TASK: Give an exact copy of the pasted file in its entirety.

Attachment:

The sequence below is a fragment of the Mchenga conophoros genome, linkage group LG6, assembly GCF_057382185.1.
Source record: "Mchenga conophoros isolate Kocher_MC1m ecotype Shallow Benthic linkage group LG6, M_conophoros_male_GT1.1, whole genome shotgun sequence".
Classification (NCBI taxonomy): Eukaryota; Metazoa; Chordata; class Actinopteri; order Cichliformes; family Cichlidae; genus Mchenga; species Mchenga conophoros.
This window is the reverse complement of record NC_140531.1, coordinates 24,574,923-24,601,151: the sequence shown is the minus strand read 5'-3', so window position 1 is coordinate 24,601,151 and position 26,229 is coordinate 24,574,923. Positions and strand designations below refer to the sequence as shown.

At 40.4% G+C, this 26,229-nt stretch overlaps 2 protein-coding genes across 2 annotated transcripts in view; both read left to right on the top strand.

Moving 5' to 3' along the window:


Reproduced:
The sequence below is a fragment of the Mchenga conophoros genome, linkage group LG6, assembly GCF_057382185.1.
Source record: "Mchenga conophoros isolate Kocher_MC1m ecotype Shallow Benthic linkage group LG6, M_conophoros_male_GT1.1, whole genome shotgun sequence".
Classification (NCBI taxonomy): Eukaryota; Metazoa; Chordata; class Actinopteri; order Cichliformes; family Cichlidae; genus Mchenga; species Mchenga conophoros.
This window is the reverse complement of record NC_140531.1, coordinates 24,574,923-24,601,151: the sequence shown is the minus strand read 5'-3', so window position 1 is coordinate 24,601,151 and position 26,229 is coordinate 24,574,923. Positions and strand designations below refer to the sequence as shown.

At 40.4% G+C, this 26,229-nt stretch overlaps 2 protein-coding genes across 2 annotated transcripts in view; both read left to right on the top strand.

Moving 5' to 3' along the window: